While not as cosmopolitan as some other European capitals, Vienna has an impressive list of attributes an understated regal facade, a long and interesting history, dozens of world class museums and expansive public spaces. It s a place you could easily imagine living and a painless city to navigate as a tourist. With such a rich musical history (Viennese composers include Mozart, Beethoven, Schubert, Haydn) it s a shame we didn t get the chance to visit one of the concert halls in Vienna, but a weekend trip is just too short to enjoy all the city has to offer. Besides, if it s a choice between being cultured and eating schnitzel, I know which way I m going to lean.
If you re a sucker like me for anything food related, make sure you visit the Naschmarkt, a 1.5km long fresh food market close to the city centre. The market has a huge collection of colourful fruit and vegetable stands and just about every other culinary offering you could imagine. It would be easy to spend an hour or two here strolling down down the lane-ways, stopping for felafel or a glass of wine along the way (we begrudgingly skipped the wine as it was still only 9am, but certainly didn’t have the same reservations about hummus and felafal). Eventually the food stalls give way to a full-blown flea market which is held every Saturday – we didn’t feel like tussling with the masses, so made a speedy exit to one of Vienna’s many typical coffee houses nearby.
All smiles despite no breakfast wine
You may have heard that Vienna has some of the best museums and art collections in Europe. In fact, Vienna’s Museumsquartier is the eighth largest cultural area in the world. For reasons unknown, we shunned the historical cultural gold-mine on offer, and instead visited 21er Haus – The new Museum of Contemporary Art. At the time, a photo exhibition was showing Points of view in Austrian photography from the 1930s until today. It was interesting enough, but to be honest I struggled a little to see the art-value of some of the photographs, such as a naked man sitting on stool looking pensive. I did appreciate the general vibe of the collection though, and the modern steel and glass building that it’s all housed in is a stark contrast to the regal architecture of the rest of the city.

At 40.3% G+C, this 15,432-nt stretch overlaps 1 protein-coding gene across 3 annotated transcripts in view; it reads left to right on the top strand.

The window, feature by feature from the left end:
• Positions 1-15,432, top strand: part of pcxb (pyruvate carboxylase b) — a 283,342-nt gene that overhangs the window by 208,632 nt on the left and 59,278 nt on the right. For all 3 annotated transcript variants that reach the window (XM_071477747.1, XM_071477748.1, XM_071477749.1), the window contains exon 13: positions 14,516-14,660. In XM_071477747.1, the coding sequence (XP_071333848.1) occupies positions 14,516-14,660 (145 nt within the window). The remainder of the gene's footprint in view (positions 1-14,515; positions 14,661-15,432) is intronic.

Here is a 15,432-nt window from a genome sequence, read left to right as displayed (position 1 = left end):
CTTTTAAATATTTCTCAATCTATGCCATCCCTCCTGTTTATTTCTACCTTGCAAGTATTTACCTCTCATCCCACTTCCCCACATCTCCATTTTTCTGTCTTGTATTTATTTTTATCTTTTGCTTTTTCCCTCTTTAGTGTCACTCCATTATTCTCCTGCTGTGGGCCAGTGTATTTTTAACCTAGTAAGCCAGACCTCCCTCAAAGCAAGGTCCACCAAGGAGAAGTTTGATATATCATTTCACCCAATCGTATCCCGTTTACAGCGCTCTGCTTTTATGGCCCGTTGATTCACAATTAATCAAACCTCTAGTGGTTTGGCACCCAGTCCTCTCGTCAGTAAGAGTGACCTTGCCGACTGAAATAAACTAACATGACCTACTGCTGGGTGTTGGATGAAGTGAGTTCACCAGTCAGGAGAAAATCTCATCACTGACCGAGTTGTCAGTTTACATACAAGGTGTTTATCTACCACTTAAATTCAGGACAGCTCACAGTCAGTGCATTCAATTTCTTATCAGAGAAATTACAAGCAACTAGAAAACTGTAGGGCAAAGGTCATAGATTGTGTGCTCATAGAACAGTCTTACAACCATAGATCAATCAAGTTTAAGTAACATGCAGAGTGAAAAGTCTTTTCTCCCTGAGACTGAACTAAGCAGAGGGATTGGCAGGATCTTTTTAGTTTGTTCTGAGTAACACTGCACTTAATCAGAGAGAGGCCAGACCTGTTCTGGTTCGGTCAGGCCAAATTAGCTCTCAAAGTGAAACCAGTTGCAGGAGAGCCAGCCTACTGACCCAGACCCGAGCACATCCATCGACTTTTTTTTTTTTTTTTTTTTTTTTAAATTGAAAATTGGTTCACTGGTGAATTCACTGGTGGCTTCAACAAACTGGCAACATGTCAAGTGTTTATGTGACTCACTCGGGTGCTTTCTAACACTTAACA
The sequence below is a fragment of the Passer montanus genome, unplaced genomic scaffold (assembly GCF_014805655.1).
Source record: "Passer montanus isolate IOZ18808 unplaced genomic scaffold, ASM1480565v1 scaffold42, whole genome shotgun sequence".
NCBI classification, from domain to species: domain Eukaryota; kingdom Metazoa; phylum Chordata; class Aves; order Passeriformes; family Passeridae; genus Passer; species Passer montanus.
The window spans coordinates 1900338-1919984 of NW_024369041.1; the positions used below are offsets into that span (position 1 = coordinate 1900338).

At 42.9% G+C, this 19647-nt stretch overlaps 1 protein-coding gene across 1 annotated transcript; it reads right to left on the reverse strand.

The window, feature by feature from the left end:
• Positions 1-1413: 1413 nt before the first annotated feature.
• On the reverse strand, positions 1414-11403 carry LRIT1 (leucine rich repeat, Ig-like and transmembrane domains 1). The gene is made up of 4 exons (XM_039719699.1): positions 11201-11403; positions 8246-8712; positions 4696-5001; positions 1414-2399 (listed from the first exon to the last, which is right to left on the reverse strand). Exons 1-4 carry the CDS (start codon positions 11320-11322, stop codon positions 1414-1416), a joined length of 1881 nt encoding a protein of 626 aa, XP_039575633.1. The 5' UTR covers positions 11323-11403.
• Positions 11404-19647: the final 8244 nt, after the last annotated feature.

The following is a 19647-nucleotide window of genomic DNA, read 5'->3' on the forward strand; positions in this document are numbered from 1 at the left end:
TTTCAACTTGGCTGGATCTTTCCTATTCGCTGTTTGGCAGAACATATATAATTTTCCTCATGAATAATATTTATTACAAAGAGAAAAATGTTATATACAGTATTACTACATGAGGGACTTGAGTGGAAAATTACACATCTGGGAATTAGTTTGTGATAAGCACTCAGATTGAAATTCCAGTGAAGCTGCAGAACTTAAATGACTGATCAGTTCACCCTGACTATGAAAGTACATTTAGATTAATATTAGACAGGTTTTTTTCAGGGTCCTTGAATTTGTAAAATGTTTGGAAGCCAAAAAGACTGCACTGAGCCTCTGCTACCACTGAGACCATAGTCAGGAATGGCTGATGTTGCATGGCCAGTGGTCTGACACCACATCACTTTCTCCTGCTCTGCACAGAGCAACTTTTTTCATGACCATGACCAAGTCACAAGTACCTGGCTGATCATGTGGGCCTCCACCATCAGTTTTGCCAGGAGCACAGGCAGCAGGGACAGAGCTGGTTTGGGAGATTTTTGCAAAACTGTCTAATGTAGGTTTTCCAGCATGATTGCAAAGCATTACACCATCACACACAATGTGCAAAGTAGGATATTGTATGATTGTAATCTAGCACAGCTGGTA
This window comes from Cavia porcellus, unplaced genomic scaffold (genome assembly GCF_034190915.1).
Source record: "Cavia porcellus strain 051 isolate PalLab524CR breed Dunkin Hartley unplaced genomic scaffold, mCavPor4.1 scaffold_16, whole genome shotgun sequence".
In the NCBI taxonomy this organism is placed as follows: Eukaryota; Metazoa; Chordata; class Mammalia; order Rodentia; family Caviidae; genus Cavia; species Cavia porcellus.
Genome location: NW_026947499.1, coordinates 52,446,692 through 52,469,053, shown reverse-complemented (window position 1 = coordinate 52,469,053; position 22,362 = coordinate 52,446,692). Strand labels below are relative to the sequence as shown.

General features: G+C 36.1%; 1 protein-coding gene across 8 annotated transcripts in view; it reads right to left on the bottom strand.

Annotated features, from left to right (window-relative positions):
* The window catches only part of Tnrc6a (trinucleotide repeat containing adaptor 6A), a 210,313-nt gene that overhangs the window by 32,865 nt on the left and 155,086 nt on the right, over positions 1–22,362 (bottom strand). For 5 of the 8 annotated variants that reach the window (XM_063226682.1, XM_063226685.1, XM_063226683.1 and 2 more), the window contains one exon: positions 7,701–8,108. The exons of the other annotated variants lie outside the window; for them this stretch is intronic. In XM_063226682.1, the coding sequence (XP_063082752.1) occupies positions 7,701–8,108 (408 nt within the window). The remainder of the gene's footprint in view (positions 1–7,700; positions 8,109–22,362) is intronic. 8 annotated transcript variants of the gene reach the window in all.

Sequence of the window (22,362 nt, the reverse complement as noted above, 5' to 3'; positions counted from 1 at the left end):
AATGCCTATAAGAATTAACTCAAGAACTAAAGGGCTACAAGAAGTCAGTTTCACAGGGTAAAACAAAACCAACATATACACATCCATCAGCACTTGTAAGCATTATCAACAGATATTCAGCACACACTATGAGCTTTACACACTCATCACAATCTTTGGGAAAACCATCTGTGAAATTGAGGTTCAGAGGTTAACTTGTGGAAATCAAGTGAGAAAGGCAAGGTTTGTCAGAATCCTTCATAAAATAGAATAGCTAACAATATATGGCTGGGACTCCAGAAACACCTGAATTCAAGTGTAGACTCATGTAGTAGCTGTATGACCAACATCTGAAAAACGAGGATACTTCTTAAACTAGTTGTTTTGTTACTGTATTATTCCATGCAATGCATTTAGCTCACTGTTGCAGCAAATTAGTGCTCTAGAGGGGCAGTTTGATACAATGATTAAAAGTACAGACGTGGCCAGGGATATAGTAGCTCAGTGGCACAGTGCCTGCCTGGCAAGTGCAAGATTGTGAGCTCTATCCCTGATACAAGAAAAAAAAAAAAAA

During the evenings we hit some rooftop bars with Martin and his girlfriend Verena, one at each end of the spectrum. The Sofitel Vienna Stephansdom has an amazing panoramic view from its top-floor restaurant / bar, Le Loft . While we felt seriously underdressed after seeing Vienna’s VIP theatre-elite enjoying pre-drinks in the corner, we were welcomed at the bar and treated to some amazing cocktails while soaking up the view. Then it was a change of scenery to the 25hours Hotel. a design hotel in the very cool 7th district. Full of hipsters, its rooftop bar Dachboden gives another expansive view of Vienna’s night lights. On a snowy winter’s night you can’t really make the most of it but I imagine in Summer there’d be no better terrace in town to enjoy a drink!
Night lights from rooftop terrace at 25hours Hotel
Overall, Vienna is a thoroughly enjoyable travel destination. It may not feature big hitting monuments like some other European cities, but it has a distinct culture and something to please everyone. Below you can find further travel inspiration to plan your trip (click images to view full screen) and travel tips from locals living in Vienna.
The historic Heldenplatz, notable as the place where Adolf Hitler announced the Anschluß (annexation) of Austria to Germany in 1938. The Naschmarkt, a 1.5km long fresh food market close to the city centre